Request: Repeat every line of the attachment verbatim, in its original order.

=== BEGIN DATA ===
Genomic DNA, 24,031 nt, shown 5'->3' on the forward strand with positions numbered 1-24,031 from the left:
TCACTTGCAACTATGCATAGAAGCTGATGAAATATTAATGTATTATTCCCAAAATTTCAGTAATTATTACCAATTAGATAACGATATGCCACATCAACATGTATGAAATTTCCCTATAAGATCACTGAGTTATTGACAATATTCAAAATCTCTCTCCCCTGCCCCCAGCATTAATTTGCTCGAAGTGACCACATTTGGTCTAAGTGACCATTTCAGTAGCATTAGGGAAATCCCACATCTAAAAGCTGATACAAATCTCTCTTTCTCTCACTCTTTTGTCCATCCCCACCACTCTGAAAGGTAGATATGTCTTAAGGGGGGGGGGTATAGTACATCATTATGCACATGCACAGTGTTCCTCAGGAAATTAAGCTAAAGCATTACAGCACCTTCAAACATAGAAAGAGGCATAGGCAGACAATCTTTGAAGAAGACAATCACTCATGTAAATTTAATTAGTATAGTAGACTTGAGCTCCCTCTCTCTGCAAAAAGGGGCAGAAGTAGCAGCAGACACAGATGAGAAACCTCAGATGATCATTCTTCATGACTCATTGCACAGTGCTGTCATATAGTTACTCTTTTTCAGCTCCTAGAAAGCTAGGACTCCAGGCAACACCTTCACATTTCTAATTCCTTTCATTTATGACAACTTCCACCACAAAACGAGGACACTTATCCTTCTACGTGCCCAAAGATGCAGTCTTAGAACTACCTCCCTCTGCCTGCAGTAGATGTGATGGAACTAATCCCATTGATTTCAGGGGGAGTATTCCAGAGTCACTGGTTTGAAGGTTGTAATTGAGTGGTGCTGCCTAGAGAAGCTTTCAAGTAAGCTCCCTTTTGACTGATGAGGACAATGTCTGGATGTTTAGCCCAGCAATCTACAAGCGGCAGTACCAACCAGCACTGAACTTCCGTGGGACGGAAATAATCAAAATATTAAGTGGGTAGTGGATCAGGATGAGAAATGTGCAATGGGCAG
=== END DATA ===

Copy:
Genomic DNA, 24,031 nt, shown 5'->3' on the forward strand with positions numbered 1-24,031 from the left:
TCACTTGCAACTATGCATAGAAGCTGATGAAATATTAATGTATTATTCCCAAAATTTCAGTAATTATTACCAATTAGATAACGATATGCCACATCAACATGTATGAAATTTCCCTATAAGATCACTGAGTTATTGACAATATTCAAAATCTCTCTCCCCTGCCCCCAGCATTAATTTGCTCGAAGTGACCACATTTGGTCTAAGTGACCATTTCAGTAGCATTAGGGAAATCCCACATCTAAAAGCTGATACAAATCTCTCTTTCTCTCACTCTTTTGTCCATCCCCACCACTCTGAAAGGTAGATATGTCTTAAGGGGGGGGGGTATAGTACATCATTATGCACATGCACAGTGTTCCTCAGGAAATTAAGCTAAAGCATTACAGCACCTTCAAACATAGAAAGAGGCATAGGCAGACAATCTTTGAAGAAGACAATCACTCATGTAAATTTAATTAGTATAGTAGACTTGAGCTCCCTCTCTCTGCAAAAAGGGGCAGAAGTAGCAGCAGACACAGATGAGAAACCTCAGATGATCATTCTTCATGACTCATTGCACAGTGCTGTCATATAGTTACTCTTTTTCAGCTCCTAGAAAGCTAGGACTCCAGGCAACACCTTCACATTTCTAATTCCTTTCATTTATGACAACTTCCACCACAAAACGAGGACACTTATCCTTCTACGTGCCCAAAGATGCAGTCTTAGAACTACCTCCCTCTGCCTGCAGTAGATGTGATGGAACTAATCCCATTGATTTCAGGGGGAGTATTCCAGAGTCACTGGTTTGAAGGTTGTAATTGAGTGGTGCTGCCTAGAGAAGCTTTCAAGTAAGCTCCCTTTTGACTGATGAGGACAATGTCTGGATGTTTAGCCCAGCAATCTACAAGCGGCAGTACCAACCAGCACTGAACTTCCGTGGGACGGAAATAATCAAAATATTAAGTGGGTAGTGGATCAGGATGAGAAATGTGCAATGGGCAG